ROBERT SIEGEL, host:
Fish that have the potential to devastate the Great Lakes ecosystem may be just a few miles from Lake Michigan. Two carp species from Asia � the silver and the bighead � are invasive fish with huge appetites, and if they enter the Great Lakes, they could overwhelm the native fish.
In order to halt their migration, the U.S. Army Corps of Engineers built an underwater electric fence on a canal 20 miles south of Lake Michigan. But now tests have indicated that Asian carp have gotten close to the lake despite that.
David Lodge performed those tests. He's director of the Center for Aquatic Conservation at the University of Notre Dame.
Welcome to the program, and tell us what your sampling found.
Professor DAVID LODGE (Director, Center for Aquatic Conservation, University of Notre Dame): Well, what we found is that, surprisingly, the carp seem to be much closer to Lake Michigan than anyone previously thought.
Using a new approach to measuring what we call Environmental DNA in the water, we've detected the presence of carp or at least their DNA in places much closer to Lake Michigan than the traditional tools had told us.
SIEGEL: You're saying you haven't actually found a carp there but you have found the DNA of these species.
Prof. LODGE: That's right. I think you can think of this e-DNA, as we call it, as the equivalent for environmental protection of, say, using DNA in crime fighting to detect whether a suspect was at the crime scene. So, we don't actually have a body, but we have DNA.
SIEGEL: Well, what would happen if there, indeed, were many bodies of these carp species in the lake?
Prof. LODGE: We can't, of course, know what impact they'd have in the Great Lakes with certainty. But there's lots of reasons to think that they would be highly damaging. We can look, for example, to what happened in the Mississippi River and the Illinois rivers where these fish now often constitute up to 90 percent or more of what fishermen catch, where commercial fisheries have been almost destroyed with this very abundant fish that has very low commercial value.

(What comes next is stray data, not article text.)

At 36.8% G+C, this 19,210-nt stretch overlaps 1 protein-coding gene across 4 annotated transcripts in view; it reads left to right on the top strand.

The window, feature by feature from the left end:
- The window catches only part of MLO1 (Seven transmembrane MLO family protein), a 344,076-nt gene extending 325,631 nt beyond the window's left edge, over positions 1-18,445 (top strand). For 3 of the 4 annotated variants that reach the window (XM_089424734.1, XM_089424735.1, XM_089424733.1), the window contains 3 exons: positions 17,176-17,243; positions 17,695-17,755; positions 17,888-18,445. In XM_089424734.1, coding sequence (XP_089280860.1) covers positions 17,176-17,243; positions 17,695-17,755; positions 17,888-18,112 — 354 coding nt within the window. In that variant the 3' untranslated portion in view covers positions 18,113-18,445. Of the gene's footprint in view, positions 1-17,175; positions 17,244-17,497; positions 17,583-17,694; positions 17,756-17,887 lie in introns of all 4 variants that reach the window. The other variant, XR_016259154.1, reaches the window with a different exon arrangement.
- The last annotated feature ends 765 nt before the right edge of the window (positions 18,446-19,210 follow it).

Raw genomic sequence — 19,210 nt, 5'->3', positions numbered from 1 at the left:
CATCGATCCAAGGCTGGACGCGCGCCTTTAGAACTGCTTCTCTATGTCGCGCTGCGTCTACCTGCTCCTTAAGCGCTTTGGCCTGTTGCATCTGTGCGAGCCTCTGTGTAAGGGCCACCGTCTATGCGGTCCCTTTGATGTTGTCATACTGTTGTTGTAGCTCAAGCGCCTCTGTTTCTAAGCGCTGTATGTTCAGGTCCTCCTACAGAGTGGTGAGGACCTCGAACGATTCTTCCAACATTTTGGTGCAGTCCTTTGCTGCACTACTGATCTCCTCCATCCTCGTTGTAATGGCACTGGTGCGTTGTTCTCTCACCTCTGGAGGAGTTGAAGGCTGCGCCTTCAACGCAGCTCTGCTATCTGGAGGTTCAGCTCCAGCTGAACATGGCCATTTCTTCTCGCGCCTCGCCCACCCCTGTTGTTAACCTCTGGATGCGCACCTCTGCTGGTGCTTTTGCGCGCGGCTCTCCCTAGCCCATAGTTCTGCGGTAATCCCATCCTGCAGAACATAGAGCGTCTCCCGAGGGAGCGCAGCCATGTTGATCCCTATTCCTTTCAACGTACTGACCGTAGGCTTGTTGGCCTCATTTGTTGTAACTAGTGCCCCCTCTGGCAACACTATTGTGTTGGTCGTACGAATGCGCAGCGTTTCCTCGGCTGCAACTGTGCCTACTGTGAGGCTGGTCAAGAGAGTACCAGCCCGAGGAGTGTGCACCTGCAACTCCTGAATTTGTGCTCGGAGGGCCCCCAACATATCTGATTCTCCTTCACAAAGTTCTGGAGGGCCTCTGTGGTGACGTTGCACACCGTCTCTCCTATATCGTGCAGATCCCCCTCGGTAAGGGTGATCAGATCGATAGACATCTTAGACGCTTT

In addition, the silver carp, especially, have this unusual habit of jumping high out of the water and they've harmed many people. They're like living missiles. And because they reach weights of up to 80 to 100 pounds, a fast-moving boat and a person sitting in it collides with such a fish is likely to come out much worse for the wear.
SIEGEL: Wow. They actually are a hazard, you're saying, in the water.
Prof. LODGE: They are a very serious hazard for boaters.
SIEGEL: Now, the carp - these Asian carp - as they get closer to the Great Lakes are coming up river. How did they get there in the first place?
Prof. LODGE: Well, they were first brought to control nuisance algae and other nuisance organisms in aqua culture ponds, where the primary goal was to produce other fish. But like all sorts of other organisms introduced for fisheries and for pets and for horticulture, these fishes escaped and they have found the environment of the Midwest - the Mississippi River Basin - very much to their liking.
SIEGEL: Professor Lodge, I've heard of the idea of possibly poisoning the Asian carp somehow in the water. Is that an option?
Prof. LODGE: There is a plan to poison a five- or six-mile reach of the canal in order to reduce the populations immediately below the electric barrier. That plan was developed before our latest results, which suggests that the carp are above the barrier. It nevertheless remains important to conduct that poisoning, and to realize that just because there may be some carp above the barrier that the game is not over. It's not time to give up.
There are lots of examples of invasions that while may initially look successful, may fail or certainly could be made to fail with effective management. We shouldn't give up at this point.
SIEGEL: That's David Lodge who is director of the Center for Aquatic Conservation at the University of Notre Dame.
Professor Lodge, thank you very much.
Prof. LODGE: Thank you.
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